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Ingenuity
Ingenuity

Polymerase may be key to flu's virulence

Model points to importance of polymerase activity in species jump

By | December 6, 2005

Mutations in the polymerase gene could explain how the influenza virus jumps the species barrier, according to a study in this week's Proceedings of the National Academy of Sciences. The mutations appear to enhance the enzyme's activity, making the virus more virulent. Similar mutations are also present in the highly pathogenic avian flu virus H5N1, strains of which have recently been detected in mammals. These findings suggest that changes to polymerase may be a prerequisite for adaptation to a new host, opening the door to a potential pandemic, according to study author Juergen Stech, who headed the team from the Institute of Virology in Marburg, Germany.

"We can conclude from our studies that we have some convergent evolution through the polymerase [gene] -- but it is also clear that the polymerase is not everything," Stech said.

To model the species jump from bird to mammal, the researchers compared two previously existing strains of flu virus. One strain, SC35 – also known as H7N7 -- came from a virus that killed large numbers of seals off the U.S. east coast in the early 1980s, later passaged through chick embryo fibroblasts to become infectious to birds. The other strain, SC35M, was derived from SC35 to infect mice.

The team introduced mutations into individual genes in both strains, to find out what it was that made the viruses more lethal in mice. They noted that mutations to the SC35M polymerase protein PB2 further increased the virulence of the already lethal strain. The changes appeared to enhance polymerase activity, a step correlated with high lethality, according to Stech. The researchers noted that similar mutations have already occurred in highly pathogenic natural flu strains, including H5N1. "We see a parallel convergent evolution of the polymerase changes [with] natural strains, especially H5N1 strains," Stech told The Scientist. Although it's unclear what role these mutations play, the researchers suggest they may help enhance the replication and transcription of the virus.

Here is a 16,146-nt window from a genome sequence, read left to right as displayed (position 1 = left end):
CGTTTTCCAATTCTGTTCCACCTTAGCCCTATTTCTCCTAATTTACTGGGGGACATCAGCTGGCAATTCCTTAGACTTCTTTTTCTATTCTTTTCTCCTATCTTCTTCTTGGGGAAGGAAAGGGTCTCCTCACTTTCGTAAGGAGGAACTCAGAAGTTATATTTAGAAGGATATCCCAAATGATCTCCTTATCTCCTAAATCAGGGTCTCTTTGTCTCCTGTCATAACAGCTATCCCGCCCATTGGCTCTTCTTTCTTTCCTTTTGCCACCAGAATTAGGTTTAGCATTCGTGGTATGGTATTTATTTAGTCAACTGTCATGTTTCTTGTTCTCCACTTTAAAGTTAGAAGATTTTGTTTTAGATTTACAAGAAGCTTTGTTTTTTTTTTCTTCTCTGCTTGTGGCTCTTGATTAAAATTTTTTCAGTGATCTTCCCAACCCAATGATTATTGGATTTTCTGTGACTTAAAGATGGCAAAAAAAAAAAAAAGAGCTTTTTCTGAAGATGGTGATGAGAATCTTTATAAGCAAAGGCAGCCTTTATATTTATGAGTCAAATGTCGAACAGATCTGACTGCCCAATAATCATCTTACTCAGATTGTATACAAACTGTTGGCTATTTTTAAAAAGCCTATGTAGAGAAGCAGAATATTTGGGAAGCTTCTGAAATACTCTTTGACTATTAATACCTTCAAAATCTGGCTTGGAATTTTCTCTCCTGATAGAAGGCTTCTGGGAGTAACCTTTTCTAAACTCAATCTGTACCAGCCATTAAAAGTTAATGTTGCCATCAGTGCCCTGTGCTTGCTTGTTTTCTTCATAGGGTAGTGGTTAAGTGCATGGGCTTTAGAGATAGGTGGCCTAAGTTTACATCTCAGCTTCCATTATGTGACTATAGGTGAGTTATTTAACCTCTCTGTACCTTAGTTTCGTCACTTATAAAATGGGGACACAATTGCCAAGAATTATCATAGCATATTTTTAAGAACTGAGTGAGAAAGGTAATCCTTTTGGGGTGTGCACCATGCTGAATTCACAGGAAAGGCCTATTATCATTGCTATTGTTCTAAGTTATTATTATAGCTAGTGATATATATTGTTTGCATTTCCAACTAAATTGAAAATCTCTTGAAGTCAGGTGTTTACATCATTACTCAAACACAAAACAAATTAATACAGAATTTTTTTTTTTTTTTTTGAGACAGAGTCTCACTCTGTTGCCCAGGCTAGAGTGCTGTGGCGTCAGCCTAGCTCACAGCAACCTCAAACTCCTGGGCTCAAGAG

This is not the only group to pinpoint mutations in polymerase as a potential factor in flu's virulence, said Robert Webster of St. Jude Children's Research Hospital in Memphis, Tennessee. "But it's an oversimplification to say that only mutations in the polymerase gene are required for this adaptation." The only conclusion that can be drawn, said Webster, who was not involved in the study, is that virulence is polygenic, and will depend on both the host and the virus. "Each virus and each host is going to have a different set of changes," he said. "The model itself is a bit contrived," he added, "but even so, I think they're on the right track."

Alan Hay of the National Institute for Medical Research (NIMR) in the UK, who was also not a co-author, cautioned that it's difficult to extrapolate findings from one virus to another, noting it remains unclear what influence polymerase mutations will have on H5N1. The mutations pinpointed in the current study "probably are more important [to] the adaptation and the virulence in the mouse," he said.

Influenza's past jumps from birds to humans may have been aided by a mammalian intermediate, some researchers suggest -- raising issues about the safety of creating a virus in the laboratory that could potentially cause a new flu pandemic. Yoshihiro Kawaoka, Tokyo University in Japan, however, noted that some H5N1 viruses circulating in the wild are already highly lethal to mice. "So really it doesn't matter," said Kawaoka, who did not participate in the study, "because these naturally occurring viruses are more important than the viruses created in high containment laboratories."

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